path: root/Documentation/initrd.txt
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authorLinus Torvalds <torvalds@ppc970.osdl.org>2005-04-16 15:20:36 -0700
committerLinus Torvalds <torvalds@ppc970.osdl.org>2005-04-16 15:20:36 -0700
commit1da177e4c3f41524e886b7f1b8a0c1fc7321cac2 (patch)
tree0bba044c4ce775e45a88a51686b5d9f90697ea9d /Documentation/initrd.txt
Initial git repository build. I'm not bothering with the full history, even though we have it. We can create a separate "historical" git archive of that later if we want to, and in the meantime it's about 3.2GB when imported into git - space that would just make the early git days unnecessarily complicated, when we don't have a lot of good infrastructure for it. Let it rip!
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+Using the initial RAM disk (initrd)
+Written 1996,2000 by Werner Almesberger <werner.almesberger@epfl.ch> and
+ Hans Lermen <lermen@fgan.de>
+initrd provides the capability to load a RAM disk by the boot loader.
+This RAM disk can then be mounted as the root file system and programs
+can be run from it. Afterwards, a new root file system can be mounted
+from a different device. The previous root (from initrd) is then moved
+to a directory and can be subsequently unmounted.
+initrd is mainly designed to allow system startup to occur in two phases,
+where the kernel comes up with a minimum set of compiled-in drivers, and
+where additional modules are loaded from initrd.
+This document gives a brief overview of the use of initrd. A more detailed
+discussion of the boot process can be found in [1].
+When using initrd, the system typically boots as follows:
+ 1) the boot loader loads the kernel and the initial RAM disk
+ 2) the kernel converts initrd into a "normal" RAM disk and
+ frees the memory used by initrd
+ 3) initrd is mounted read-write as root
+ 4) /linuxrc is executed (this can be any valid executable, including
+ shell scripts; it is run with uid 0 and can do basically everything
+ init can do)
+ 5) linuxrc mounts the "real" root file system
+ 6) linuxrc places the root file system at the root directory using the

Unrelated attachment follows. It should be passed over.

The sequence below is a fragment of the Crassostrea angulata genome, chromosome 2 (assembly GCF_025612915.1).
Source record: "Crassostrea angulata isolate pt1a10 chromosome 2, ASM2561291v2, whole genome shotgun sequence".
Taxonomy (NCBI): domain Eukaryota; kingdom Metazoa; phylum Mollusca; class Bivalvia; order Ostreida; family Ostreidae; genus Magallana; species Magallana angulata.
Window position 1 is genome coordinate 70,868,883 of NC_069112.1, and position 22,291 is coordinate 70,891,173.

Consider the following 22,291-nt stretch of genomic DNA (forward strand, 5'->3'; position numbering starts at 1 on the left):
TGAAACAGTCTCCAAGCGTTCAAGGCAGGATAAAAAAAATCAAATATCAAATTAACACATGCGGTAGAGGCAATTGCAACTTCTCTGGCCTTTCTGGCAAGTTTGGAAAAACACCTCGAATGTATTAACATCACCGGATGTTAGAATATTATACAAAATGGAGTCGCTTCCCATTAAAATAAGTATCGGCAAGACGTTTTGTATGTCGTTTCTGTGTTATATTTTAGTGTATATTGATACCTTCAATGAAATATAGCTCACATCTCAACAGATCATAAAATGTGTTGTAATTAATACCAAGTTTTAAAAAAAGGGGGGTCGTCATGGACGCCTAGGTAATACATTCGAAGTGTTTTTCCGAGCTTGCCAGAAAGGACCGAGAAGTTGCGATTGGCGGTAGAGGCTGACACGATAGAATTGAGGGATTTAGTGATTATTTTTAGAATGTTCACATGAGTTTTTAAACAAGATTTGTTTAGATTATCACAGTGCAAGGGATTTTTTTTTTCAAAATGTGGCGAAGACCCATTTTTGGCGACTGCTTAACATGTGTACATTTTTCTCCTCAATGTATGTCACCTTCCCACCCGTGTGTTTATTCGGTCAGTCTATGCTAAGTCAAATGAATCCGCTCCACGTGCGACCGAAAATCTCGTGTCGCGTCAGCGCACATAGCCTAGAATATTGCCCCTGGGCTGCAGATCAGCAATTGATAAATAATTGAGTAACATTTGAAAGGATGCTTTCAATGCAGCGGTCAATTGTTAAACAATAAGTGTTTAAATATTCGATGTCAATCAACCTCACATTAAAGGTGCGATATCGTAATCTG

+ pivot_root system call
+ 7) the usual boot sequence (e.g. invocation of /sbin/init) is performed
+ on the root file system
+ 8) the initrd file system is removed
+Note that changing the root directory does not involve unmounting it.
+It is therefore possible to leave processes running on initrd during that
+procedure. Also note that file systems mounted under initrd continue to
+be accessible.
+Boot command-line options
+initrd adds the following new options:
+ initrd=<path> (e.g. LOADLIN)
+ Loads the specified file as the initial RAM disk. When using LILO, you
+ have to specify the RAM disk image file in /etc/lilo.conf, using the
+ INITRD configuration variable.
+ noinitrd
+ initrd data is preserved but it is not converted to a RAM disk and
+ the "normal" root file system is mounted. initrd data can be read
+ from /dev/initrd. Note that the data in initrd can have any structure
+ in this case and doesn't necessarily have to be a file system image.
+ This option is used mainly for debugging.
+ Note: /dev/initrd is read-only and it can only be used once. As soon
+ as the last process has closed it, all data is freed and /dev/initrd
+ can't be opened anymore.
+ root=/dev/ram0 (without devfs)
+ root=/dev/rd/0 (with devfs)
+ initrd is mounted as root, and the normal boot procedure is followed,
+ with the RAM disk still mounted as root.
+First, a directory for the initrd file system has to be created on the
+"normal" root file system, e.g.
+# mkdir /initrd
+The name is not relevant. More details can be found on the pivot_root(2)
+man page.
+If the root file system is created during the boot procedure (i.e. if
+you're building an install floppy), the root file system creation
+procedure should create the /initrd directory.
+If initrd will not be mounted in some cases, its content is still
+accessible if the following device has been created (note that this
+does not work if using devfs):
+# mknod /dev/initrd b 1 250
+# chmod 400 /dev/initrd
+Second, the kernel has to be compiled with RAM disk support and with
+support for the initial RAM disk enabled. Also, at least all components
+needed to execute programs from initrd (e.g. executable format and file
+system) must be compiled into the kernel.
+Third, you have to create the RAM disk image. This is done by creating a
+file system on a block device, copying files to it as needed, and then
+copying the content of the block device to the initrd file. With recent
+kernels, at least three types of devices are suitable for that: